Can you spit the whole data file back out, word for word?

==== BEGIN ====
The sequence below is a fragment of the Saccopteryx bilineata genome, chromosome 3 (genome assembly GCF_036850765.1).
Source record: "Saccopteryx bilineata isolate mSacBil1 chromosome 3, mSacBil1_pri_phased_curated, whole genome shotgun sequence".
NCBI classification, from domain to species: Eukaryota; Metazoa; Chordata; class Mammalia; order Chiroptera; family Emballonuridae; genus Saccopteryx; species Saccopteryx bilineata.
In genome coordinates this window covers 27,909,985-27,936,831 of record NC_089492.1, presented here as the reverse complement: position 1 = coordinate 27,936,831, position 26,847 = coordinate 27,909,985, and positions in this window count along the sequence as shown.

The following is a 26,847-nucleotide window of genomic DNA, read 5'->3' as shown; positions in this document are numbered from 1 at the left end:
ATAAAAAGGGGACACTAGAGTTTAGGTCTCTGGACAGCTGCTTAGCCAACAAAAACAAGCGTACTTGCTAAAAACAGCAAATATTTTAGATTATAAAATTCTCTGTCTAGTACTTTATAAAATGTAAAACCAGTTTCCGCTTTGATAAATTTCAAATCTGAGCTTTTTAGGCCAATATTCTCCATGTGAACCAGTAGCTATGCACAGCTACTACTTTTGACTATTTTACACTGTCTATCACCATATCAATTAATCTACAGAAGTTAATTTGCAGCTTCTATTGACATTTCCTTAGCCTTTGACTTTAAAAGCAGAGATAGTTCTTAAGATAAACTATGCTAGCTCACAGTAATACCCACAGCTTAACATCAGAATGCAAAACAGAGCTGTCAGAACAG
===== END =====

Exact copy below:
The sequence below is a fragment of the Saccopteryx bilineata genome, chromosome 3 (genome assembly GCF_036850765.1).
Source record: "Saccopteryx bilineata isolate mSacBil1 chromosome 3, mSacBil1_pri_phased_curated, whole genome shotgun sequence".
NCBI classification, from domain to species: Eukaryota; Metazoa; Chordata; class Mammalia; order Chiroptera; family Emballonuridae; genus Saccopteryx; species Saccopteryx bilineata.
In genome coordinates this window covers 27,909,985-27,936,831 of record NC_089492.1, presented here as the reverse complement: position 1 = coordinate 27,936,831, position 26,847 = coordinate 27,909,985, and positions in this window count along the sequence as shown.

The following is a 26,847-nucleotide window of genomic DNA, read 5'->3' as shown; positions in this document are numbered from 1 at the left end:
ATAAAAAGGGGACACTAGAGTTTAGGTCTCTGGACAGCTGCTTAGCCAACAAAAACAAGCGTACTTGCTAAAAACAGCAAATATTTTAGATTATAAAATTCTCTGTCTAGTACTTTATAAAATGTAAAACCAGTTTCCGCTTTGATAAATTTCAAATCTGAGCTTTTTAGGCCAATATTCTCCATGTGAACCAGTAGCTATGCACAGCTACTACTTTTGACTATTTTACACTGTCTATCACCATATCAATTAATCTACAGAAGTTAATTTGCAGCTTCTATTGACATTTCCTTAGCCTTTGACTTTAAAAGCAGAGATAGTTCTTAAGATAAACTATGCTAGCTCACAGTAATACCCACAGCTTAACATCAGAATGCAAAACAGAGCTGTCAGAACAG